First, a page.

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How to partition new HD for XP and Puppy?
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mill0001

Joined: 01 Feb 2007
Posts: 373
Location: "People's Republik of Kalifornia"

PostPosted: Tue 10 May 2011, 11:17    Post subject:  

rcrsn51:
Sorry, I guess I should have told the OP to recombine the drive back to it's 120 GB and make it 1 big Primary partition and then use the scheme I suggested with the partitions as Logical partitions since you can have as many of those as you want.
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pa_mcclamrock


Joined: 03 Jun 2005
Posts: 657
Location: Fort Wayne, Indiana, USA

PostPosted: Tue 10 May 2011, 17:23    Post subject:  

bigpup wrote:
Quote:
My daughters complained that their Windows XP partitions were adversely affected by a frugal install of Puppy.

Give details what they did to install.
Load a boot loader?

Nope. Standard boot from CD, copy main file to HD, create save file on HD, nothing else from Puppy anywhere on HD.

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ICPUG

Joined: 24 Jul 2005
Posts: 1288
Location: UK

PostPosted: Wed 11 May 2011, 07:34    Post subject:  

Do this all the time with every new puppy I try so it must be something specific to their set up. I do copy the puppy sfs manually though.

If we do have a problem it would be nice to find out the cause.

In an earlier post you said:

Two of my daughters reported that XP wouldn't boot properly, on two different computers, promptly after Puppy main and save files were installed.

Can you expand on what 'wouldn't boot properly' means precisely?

How was the problem resolved, or do they still have problems?

Do they have lots of free space on the hard drive?

I am assuming the files got copied by the standard first shut down procedure of running the Puppy CD and that they didn't defrag first?
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RetroTechGuy


Joined: 15 Dec 2009
Posts: 2635
Location: USA

PostPosted: Wed 11 May 2011, 13:09    Post subject:  

rcrsn51 wrote:
mill0001 wrote:
Now to get to the info that the OP requested:
I would go ahead and make a small ntfs partition for my XP system of say 12 GB, then a small ntfs partition for my Windows progs of oh, 20 GB. Next do a little one for puppy sfs and home files maybe 10 GB (probably ext3,) small swap partition of 512 MB, then the rest of the 76-78 GB as a Fat32 partition to share data on between Puppy and XP.

That's five primary partitions. You can only have four.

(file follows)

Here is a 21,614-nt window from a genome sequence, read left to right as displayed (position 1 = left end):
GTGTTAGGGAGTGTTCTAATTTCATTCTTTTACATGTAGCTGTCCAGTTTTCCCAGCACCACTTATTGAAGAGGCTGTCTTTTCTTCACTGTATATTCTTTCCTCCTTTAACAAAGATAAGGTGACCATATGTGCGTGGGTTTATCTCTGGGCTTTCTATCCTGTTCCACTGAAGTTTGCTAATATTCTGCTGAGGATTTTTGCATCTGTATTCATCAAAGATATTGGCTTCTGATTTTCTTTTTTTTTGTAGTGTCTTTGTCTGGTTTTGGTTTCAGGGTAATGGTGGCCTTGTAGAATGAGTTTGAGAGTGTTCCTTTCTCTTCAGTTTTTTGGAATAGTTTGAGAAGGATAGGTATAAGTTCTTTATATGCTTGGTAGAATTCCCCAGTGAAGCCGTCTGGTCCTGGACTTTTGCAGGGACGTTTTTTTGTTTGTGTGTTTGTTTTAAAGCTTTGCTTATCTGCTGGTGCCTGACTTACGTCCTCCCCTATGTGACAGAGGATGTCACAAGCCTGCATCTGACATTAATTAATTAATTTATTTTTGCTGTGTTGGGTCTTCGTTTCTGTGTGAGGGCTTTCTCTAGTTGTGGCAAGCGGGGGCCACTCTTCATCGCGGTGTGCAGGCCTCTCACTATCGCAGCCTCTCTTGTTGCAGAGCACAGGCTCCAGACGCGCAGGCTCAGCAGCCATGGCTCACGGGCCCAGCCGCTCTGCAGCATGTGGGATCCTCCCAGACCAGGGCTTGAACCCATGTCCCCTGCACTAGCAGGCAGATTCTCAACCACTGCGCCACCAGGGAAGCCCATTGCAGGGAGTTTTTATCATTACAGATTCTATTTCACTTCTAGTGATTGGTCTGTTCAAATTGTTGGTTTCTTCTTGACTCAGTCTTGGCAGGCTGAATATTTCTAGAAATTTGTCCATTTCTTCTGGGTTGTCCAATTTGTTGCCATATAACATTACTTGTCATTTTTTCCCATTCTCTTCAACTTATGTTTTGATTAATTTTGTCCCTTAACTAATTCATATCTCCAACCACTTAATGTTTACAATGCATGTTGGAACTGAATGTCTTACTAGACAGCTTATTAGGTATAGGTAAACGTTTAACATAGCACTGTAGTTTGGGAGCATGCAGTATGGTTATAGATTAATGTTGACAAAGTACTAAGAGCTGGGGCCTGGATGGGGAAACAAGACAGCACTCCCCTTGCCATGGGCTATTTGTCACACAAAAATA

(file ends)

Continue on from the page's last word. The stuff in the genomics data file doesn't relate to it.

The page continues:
I run my XP laptop with 4 partitions:

1) A 15GB NTFS (Windows) -- separate so a Windows XP restore is just this partition.
2) A BIG NTFS file storage partition (I forget...perhaps 150GB?). Store your photos, music and junk here.
3) A 10 GB Fat32 (for Puppy 5.20 to sit...just because... -- I also have a 4.3.1 frugal also sitting on #2 NTFS, which also works just fine)
4) 1 GB swap.

Why did I put a Fat32 on? Linux sometimes has problems repairing a corrupted NTFS (well, I've actually had quite poor luck in getting an NTFS partition back to error-free, without booting to Windows and forcing a scan), but Linux seems to have good luck repairing a Fat32 (and this file system is easily accessible to XP, as well).

Puppy has no problem accessing files on partition #2.

For installing on a NTFS, one good recommendation before putting a Puppy frugal on is to defrag the drive.

Also, I have found that the Windows defragger sucks (does it really defrag, or does it perform some activity to make you think that it did?...)

The good folks at Piriform have what seems to be a decent defragger (for Windows):

http://www.piriform.com/defraggler/builds

I have used this and CCleaner to clear up some strange and insidious Windows errors (the error seemed to have been a fragmentation issue, which still existed after WinXP finished defragging... The above found further significant fragmentation and cleared it up).

I like to keep the portable versions of Defraggler and CCleaner on a flash drive for repairs.

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ubume2


Joined: 05 May 2011
Posts: 21
Location: Middle West, United States

PostPosted: Thu 19 May 2011, 23:54    Post subject:  

Actually, I think I see the poster's concern. I had raised the question regarding my frugal install into a partition that was occupied by a linux os.
I noticed that the linux os went through more frequent check disks at the beginning of the boot.

Personally, I would not place a frugal install inside a Windows install. Look at it cross eyed and something goes wrong.

Edit: Sorry, I misread this. I was responding to pa_mcclamrock.... not sarakay.
pa_ apparently has the capability to shrink the Windows partition and create a partition for the frugal install, and a swap partition. But the daughters might be upset by the grub menu and still blame every burp in Windows on the Puppy install? Smile

Last edited by ubume2 on Fri 20 May 2011, 08:51; edited 4 times in total
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Bruce B


Joined: 18 May 2005
Posts: 11050
Location: The Peoples Republic of California

PostPosted: Fri 20 May 2011, 00:48    Post subject:  

ubume2 wrote:
Actually, I think I see the poster's concern. I had
raised the question regarding my frugal install into a partition
that was occupied by a linux os.

I noticed that the linux os went through more frequent check disks
at the beginning of the boot.